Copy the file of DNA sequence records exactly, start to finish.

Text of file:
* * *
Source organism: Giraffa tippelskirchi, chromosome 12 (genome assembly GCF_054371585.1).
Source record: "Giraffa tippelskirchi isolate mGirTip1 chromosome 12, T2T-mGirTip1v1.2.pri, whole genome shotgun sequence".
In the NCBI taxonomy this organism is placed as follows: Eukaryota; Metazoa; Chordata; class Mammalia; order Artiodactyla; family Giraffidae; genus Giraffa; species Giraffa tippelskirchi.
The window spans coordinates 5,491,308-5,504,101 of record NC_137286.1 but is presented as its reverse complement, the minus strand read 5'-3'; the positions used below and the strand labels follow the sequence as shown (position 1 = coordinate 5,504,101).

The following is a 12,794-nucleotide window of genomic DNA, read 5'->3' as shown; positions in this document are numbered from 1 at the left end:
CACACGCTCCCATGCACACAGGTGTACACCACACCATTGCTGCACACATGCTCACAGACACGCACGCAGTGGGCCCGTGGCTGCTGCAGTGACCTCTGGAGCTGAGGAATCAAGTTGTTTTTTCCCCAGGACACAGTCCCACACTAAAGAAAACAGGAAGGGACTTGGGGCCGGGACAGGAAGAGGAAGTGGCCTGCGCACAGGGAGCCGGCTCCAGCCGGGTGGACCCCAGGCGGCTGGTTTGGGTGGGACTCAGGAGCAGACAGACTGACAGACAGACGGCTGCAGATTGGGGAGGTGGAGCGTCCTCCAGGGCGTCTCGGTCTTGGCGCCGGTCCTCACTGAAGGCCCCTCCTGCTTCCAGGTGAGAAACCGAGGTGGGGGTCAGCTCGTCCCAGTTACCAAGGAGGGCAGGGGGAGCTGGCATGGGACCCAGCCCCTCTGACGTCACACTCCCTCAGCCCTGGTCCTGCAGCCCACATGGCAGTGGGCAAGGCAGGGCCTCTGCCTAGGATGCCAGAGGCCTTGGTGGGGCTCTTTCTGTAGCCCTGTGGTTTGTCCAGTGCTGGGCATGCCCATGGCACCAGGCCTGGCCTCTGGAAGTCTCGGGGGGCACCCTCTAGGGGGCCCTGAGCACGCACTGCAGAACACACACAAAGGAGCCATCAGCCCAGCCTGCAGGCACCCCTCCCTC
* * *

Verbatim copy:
Source organism: Giraffa tippelskirchi, chromosome 12 (genome assembly GCF_054371585.1).
Source record: "Giraffa tippelskirchi isolate mGirTip1 chromosome 12, T2T-mGirTip1v1.2.pri, whole genome shotgun sequence".
In the NCBI taxonomy this organism is placed as follows: Eukaryota; Metazoa; Chordata; class Mammalia; order Artiodactyla; family Giraffidae; genus Giraffa; species Giraffa tippelskirchi.
The window spans coordinates 5,491,308-5,504,101 of record NC_137286.1 but is presented as its reverse complement, the minus strand read 5'-3'; the positions used below and the strand labels follow the sequence as shown (position 1 = coordinate 5,504,101).

The following is a 12,794-nucleotide window of genomic DNA, read 5'->3' as shown; positions in this document are numbered from 1 at the left end:
CACACGCTCCCATGCACACAGGTGTACACCACACCATTGCTGCACACATGCTCACAGACACGCACGCAGTGGGCCCGTGGCTGCTGCAGTGACCTCTGGAGCTGAGGAATCAAGTTGTTTTTTCCCCAGGACACAGTCCCACACTAAAGAAAACAGGAAGGGACTTGGGGCCGGGACAGGAAGAGGAAGTGGCCTGCGCACAGGGAGCCGGCTCCAGCCGGGTGGACCCCAGGCGGCTGGTTTGGGTGGGACTCAGGAGCAGACAGACTGACAGACAGACGGCTGCAGATTGGGGAGGTGGAGCGTCCTCCAGGGCGTCTCGGTCTTGGCGCCGGTCCTCACTGAAGGCCCCTCCTGCTTCCAGGTGAGAAACCGAGGTGGGGGTCAGCTCGTCCCAGTTACCAAGGAGGGCAGGGGGAGCTGGCATGGGACCCAGCCCCTCTGACGTCACACTCCCTCAGCCCTGGTCCTGCAGCCCACATGGCAGTGGGCAAGGCAGGGCCTCTGCCTAGGATGCCAGAGGCCTTGGTGGGGCTCTTTCTGTAGCCCTGTGGTTTGTCCAGTGCTGGGCATGCCCATGGCACCAGGCCTGGCCTCTGGAAGTCTCGGGGGGCACCCTCTAGGGGGCCCTGAGCACGCACTGCAGAACACACACAAAGGAGCCATCAGCCCAGCCTGCAGGCACCCCTCCCTC